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Pistols Firing Film Look: Breaking Down Graduate Transfer Josh Sills

This transfer should be able to fill a hole on OSU’s offensive line next season.



In my last post in the 2020 recruiting class film study series, I stepped away from the incoming freshmen and took a look at Arkansas transfer Collin Clay. For this breakdown, I’m going to stick with the transfers and provide some analysis on West Virginia graduate transfer offensive lineman Josh Sills. My previous breakdowns in this series can be found at the links below.

• Shane Illingworth
• Trent Pullen
• Eli Russ
Collin Clay

The 6-6, 326-pound Sills started for two seasons as a Mountaineer before missing nearly all of 2019 with a shoulder injury.  The Ohio product is a versatile guard who dominated all over the interior of the offensive line for WVU, earning AP Second Team All-Big 12 Honors in 2018.

During his tenure in Morgantown, Sills had three offensive line coaches, Ron Crook, Joe Wickline, and most recently, Matt Moore. Wickline was a long-time offensive line coach on Mike Gundy’s staff at OSU, and this may assist in Sills’ assimilation into the Cowboy offense. In addition, Sills was a part of West Virginia’s Dana Holgorsen-led offensive attack for most of his career and this should pretty closely resemble what OSU will try to do on offense next season.

I was able to watch WVU’s games against Iowa State and TCU from the 2018 season, along with a portion of the OU game. Not only were ISU and TCU the top two defenses in the Big 12 that year, but both teams provide different looks on the defensive line, allowing me to get a good look of Sills handling different defensive situations. Now, let’s get into the breakdown.

Run Blocking

Sills is an excellent run blocker. He consistently moves defenders out of the way and opens up rushing lanes for whoever is carrying the football. One of the primary reasons Sills is such a good run blocker is his overall strength.

In addition, he does a great job of finding leverage points, getting his hands in the correct position and driving his feet through the defender. In the following video, you’ll see an example of Sills (No. 73) clearing a path for the running back.


Sills also excels as a puller and, as mentioned above, has plenty of experience with Power and GT Counter. Additionally, he not only does a good job of finding someone to block when pulling, but he makes sure to initiate the contact and move people completely out of the play, as shown in the clip below.


Sills is very athletic for his size, but he does have some limitations in lateral mobility that can cause him to miss blocks on occasions. However, he has shown to be sufficient in getting to the second level and landing blocks on moving targets, as shown below.


Pass Blocking

The first thing that stood out to me when watching Sills in pass protection was his ability to use his length and punch to keep pass rushers at a distance.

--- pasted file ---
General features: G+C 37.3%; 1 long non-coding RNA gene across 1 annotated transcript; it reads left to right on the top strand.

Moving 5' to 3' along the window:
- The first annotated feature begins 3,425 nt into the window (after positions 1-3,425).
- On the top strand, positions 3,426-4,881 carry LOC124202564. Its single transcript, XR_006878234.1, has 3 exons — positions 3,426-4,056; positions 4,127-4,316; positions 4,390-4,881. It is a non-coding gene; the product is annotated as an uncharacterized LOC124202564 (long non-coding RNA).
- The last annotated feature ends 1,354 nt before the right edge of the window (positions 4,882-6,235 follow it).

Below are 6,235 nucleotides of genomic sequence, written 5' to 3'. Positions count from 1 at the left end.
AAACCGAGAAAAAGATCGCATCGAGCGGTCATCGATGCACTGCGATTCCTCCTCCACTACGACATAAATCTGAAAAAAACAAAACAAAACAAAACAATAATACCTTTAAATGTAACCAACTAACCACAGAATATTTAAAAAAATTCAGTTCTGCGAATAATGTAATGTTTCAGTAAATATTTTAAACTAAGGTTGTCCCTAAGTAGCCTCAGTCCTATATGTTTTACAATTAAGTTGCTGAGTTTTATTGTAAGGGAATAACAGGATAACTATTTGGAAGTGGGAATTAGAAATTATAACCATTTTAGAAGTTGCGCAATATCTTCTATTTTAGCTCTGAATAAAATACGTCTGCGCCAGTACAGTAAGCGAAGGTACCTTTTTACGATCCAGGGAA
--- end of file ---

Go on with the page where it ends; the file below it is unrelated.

He doesn’t usually overextend and does a good job of maintaining balance and staying square to the defender. In addition, he has no issue with power moves from pass rushers and easily anchors his body to absorb contact and maintain his ground. Below you’ll see the TCU linebacker getting a running start on the rush, trying to go straight through Sills, however Sills takes the contact and maintains his position.



Sills also isn’t afraid to initiate contact as a pass blocker and consistently knocked defenders off the line of scrimmage, making them pretty much useless. The former Mountaineer does well shuffling his feet to stay in front of his man, as you’ll see below.


However as I mentioned above in the run blocking section, he does have some limitations with overall lateral foot quickness. This does cause issues at times with very fast speed rushers, although in the two games I watched, there weren’t many guys who got by him.


I talked about this in the section above, but Sills has a great initial punch that is extremely powerful. This stood out on film time and time again. Once Sills gets his hands on a defender, that guy is pretty much non-existent until the next play.  As you’ll see in the following clip, Sills moves the defender and helps to open up a lane.


He wasn’t called for a penalty in either of the games I watched, and did a good job of keeping his hands inside for the most part.

Power at Point of Attack

I’ve talked about it already, but Sills fires off the line once the ball is snapped. He has plenty of strength in his 6-6, 326-pound frame to bully defenders and push piles. Sills uses this strength and leverage to open up massive holes in the running game. I feel like when someone describes an offensive lineman as a “mauler,” others tend to feel that that player is not technically sound. However, this is not the case with Sills, he’s a “mauler” with incredible technique.


Sills has played all over the interior of the offensive line during his college career. He has spent time at both guard spots, as well as the center position.  He has the size and skill to play tackle as well, but will most likely fill the left guard spot left by former Cowboy Marcus Keyes next season for OSU.

Assuming Sills can fully recover from the shoulder surgery he had last September, which can sometimes have a recovery time of four to six months, and quickly learn the OSU offensive scheme, I think he will be the biggest get in this 2020 class. I went back and watched the Cowboys take on Iowa State and TCU, to get a feel of how Keyes played in those games, and although Keyes is a great talent … I think Sills is the all-around better lineman.

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